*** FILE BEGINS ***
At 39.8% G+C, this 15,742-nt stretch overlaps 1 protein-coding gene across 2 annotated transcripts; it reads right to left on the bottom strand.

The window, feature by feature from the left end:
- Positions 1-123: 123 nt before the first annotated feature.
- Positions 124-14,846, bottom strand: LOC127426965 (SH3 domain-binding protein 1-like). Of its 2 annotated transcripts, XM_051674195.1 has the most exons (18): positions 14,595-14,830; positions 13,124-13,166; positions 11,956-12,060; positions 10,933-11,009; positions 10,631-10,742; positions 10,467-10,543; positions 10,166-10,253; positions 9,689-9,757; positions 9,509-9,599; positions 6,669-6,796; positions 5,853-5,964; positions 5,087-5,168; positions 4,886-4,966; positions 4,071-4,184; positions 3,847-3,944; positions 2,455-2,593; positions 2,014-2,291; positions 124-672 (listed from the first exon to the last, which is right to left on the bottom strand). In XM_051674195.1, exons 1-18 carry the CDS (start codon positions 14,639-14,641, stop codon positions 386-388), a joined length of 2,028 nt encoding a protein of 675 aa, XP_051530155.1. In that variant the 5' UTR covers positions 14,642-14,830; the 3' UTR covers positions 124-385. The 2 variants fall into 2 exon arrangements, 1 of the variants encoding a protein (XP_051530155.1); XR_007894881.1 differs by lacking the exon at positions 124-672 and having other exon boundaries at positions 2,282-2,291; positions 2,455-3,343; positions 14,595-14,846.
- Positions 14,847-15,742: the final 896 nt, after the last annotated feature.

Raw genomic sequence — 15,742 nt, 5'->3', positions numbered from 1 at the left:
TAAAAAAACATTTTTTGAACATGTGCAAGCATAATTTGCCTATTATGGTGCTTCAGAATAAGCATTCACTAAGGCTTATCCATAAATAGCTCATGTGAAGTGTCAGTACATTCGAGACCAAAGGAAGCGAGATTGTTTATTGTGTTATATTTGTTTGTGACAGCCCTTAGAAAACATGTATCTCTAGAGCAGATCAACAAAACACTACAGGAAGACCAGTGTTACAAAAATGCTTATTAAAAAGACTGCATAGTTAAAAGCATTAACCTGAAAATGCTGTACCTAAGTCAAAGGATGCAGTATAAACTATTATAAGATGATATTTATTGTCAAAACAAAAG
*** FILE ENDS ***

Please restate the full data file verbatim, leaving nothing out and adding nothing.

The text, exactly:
At 39.8% G+C, this 15,742-nt stretch overlaps 1 protein-coding gene across 2 annotated transcripts; it reads right to left on the bottom strand.

The window, feature by feature from the left end:
- Positions 1-123: 123 nt before the first annotated feature.
- Positions 124-14,846, bottom strand: LOC127426965 (SH3 domain-binding protein 1-like). Of its 2 annotated transcripts, XM_051674195.1 has the most exons (18): positions 14,595-14,830; positions 13,124-13,166; positions 11,956-12,060; positions 10,933-11,009; positions 10,631-10,742; positions 10,467-10,543; positions 10,166-10,253; positions 9,689-9,757; positions 9,509-9,599; positions 6,669-6,796; positions 5,853-5,964; positions 5,087-5,168; positions 4,886-4,966; positions 4,071-4,184; positions 3,847-3,944; positions 2,455-2,593; positions 2,014-2,291; positions 124-672 (listed from the first exon to the last, which is right to left on the bottom strand). In XM_051674195.1, exons 1-18 carry the CDS (start codon positions 14,639-14,641, stop codon positions 386-388), a joined length of 2,028 nt encoding a protein of 675 aa, XP_051530155.1. In that variant the 5' UTR covers positions 14,642-14,830; the 3' UTR covers positions 124-385. The 2 variants fall into 2 exon arrangements, 1 of the variants encoding a protein (XP_051530155.1); XR_007894881.1 differs by lacking the exon at positions 124-672 and having other exon boundaries at positions 2,282-2,291; positions 2,455-3,343; positions 14,595-14,846.
- Positions 14,847-15,742: the final 896 nt, after the last annotated feature.

Raw genomic sequence — 15,742 nt, 5'->3', positions numbered from 1 at the left:
TAAAAAAACATTTTTTGAACATGTGCAAGCATAATTTGCCTATTATGGTGCTTCAGAATAAGCATTCACTAAGGCTTATCCATAAATAGCTCATGTGAAGTGTCAGTACATTCGAGACCAAAGGAAGCGAGATTGTTTATTGTGTTATATTTGTTTGTGACAGCCCTTAGAAAACATGTATCTCTAGAGCAGATCAACAAAACACTACAGGAAGACCAGTGTTACAAAAATGCTTATTAAAAAGACTGCATAGTTAAAAGCATTAACCTGAAAATGCTGTACCTAAGTCAAAGGATGCAGTATAAACTATTATAAGATGATATTTATTGTCAAAACAAAAG